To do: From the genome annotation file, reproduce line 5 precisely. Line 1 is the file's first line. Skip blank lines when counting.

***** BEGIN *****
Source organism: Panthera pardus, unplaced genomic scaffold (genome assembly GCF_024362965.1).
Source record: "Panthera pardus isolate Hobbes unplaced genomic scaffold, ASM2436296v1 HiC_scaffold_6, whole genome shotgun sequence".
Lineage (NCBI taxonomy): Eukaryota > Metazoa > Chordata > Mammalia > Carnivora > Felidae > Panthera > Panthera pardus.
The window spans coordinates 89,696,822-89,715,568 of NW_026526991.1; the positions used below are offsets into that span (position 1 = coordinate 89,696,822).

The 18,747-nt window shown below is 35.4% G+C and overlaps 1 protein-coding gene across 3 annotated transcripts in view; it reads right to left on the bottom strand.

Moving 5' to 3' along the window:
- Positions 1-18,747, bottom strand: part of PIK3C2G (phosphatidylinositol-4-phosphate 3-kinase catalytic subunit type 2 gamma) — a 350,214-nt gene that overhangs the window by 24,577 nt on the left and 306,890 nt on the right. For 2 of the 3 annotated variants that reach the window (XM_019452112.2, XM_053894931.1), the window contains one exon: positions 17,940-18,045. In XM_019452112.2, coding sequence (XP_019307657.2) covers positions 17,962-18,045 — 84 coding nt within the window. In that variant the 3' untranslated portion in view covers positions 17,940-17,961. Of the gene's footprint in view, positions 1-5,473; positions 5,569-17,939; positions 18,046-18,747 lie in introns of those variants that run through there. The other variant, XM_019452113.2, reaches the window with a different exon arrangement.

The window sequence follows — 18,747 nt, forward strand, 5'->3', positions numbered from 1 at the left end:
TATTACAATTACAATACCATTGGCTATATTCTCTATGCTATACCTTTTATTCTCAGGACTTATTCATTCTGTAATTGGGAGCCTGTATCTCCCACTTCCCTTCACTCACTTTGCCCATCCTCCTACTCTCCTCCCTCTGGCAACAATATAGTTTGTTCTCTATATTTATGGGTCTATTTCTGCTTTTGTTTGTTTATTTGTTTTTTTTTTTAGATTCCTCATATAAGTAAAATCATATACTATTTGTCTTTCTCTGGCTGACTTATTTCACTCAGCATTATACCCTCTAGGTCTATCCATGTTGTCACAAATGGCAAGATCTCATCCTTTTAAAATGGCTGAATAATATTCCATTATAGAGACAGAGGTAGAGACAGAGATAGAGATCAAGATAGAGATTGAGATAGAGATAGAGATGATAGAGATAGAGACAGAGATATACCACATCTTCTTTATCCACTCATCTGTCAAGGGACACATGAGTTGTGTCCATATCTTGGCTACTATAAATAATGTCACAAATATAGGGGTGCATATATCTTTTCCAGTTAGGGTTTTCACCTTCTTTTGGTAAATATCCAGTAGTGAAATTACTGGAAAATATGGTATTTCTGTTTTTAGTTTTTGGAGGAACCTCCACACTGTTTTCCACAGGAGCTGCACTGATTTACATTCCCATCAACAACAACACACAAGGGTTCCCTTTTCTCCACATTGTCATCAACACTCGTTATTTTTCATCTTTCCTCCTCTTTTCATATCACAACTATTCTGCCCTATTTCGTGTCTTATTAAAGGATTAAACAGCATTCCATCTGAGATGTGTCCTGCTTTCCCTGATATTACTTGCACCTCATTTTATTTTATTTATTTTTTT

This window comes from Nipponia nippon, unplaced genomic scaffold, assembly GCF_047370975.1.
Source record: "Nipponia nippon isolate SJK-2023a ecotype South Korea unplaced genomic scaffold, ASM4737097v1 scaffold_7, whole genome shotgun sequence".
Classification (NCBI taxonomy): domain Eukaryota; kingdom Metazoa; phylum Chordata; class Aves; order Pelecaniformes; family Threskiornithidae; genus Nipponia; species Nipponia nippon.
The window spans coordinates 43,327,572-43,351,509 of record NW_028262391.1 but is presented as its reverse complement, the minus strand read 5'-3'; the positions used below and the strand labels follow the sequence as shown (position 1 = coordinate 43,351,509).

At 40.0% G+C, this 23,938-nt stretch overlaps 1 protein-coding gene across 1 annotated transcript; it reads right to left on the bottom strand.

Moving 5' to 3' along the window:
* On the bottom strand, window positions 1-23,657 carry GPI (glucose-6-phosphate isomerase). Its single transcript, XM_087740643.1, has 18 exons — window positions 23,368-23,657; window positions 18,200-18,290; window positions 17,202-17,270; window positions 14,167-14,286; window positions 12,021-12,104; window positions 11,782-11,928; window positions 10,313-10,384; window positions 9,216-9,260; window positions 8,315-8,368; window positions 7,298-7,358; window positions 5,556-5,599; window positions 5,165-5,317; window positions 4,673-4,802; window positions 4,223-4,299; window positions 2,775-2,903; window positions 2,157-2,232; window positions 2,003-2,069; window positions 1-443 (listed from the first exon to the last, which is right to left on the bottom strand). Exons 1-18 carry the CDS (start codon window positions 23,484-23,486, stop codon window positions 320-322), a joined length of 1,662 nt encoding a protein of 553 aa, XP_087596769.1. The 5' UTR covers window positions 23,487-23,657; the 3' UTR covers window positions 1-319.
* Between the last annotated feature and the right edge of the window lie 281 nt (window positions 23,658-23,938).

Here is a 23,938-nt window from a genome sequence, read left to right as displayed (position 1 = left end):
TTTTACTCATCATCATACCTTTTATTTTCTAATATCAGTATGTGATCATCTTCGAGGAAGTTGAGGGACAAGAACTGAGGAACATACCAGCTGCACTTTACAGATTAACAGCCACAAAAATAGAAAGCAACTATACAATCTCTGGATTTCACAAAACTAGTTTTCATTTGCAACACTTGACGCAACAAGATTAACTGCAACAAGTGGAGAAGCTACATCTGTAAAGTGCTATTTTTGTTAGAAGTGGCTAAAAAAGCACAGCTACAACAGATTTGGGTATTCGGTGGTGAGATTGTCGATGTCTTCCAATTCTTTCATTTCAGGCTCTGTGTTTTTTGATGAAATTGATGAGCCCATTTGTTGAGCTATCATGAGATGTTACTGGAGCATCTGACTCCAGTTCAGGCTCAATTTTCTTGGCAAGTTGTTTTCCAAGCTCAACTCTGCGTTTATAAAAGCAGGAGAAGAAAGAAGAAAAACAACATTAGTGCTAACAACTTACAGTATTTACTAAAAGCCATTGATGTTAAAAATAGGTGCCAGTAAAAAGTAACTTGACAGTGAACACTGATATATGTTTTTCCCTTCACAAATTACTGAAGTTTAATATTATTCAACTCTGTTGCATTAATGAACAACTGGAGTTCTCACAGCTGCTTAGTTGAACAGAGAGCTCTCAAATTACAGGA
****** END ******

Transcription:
The 18,747-nt window shown below is 35.4% G+C and overlaps 1 protein-coding gene across 3 annotated transcripts in view; it reads right to left on the bottom strand.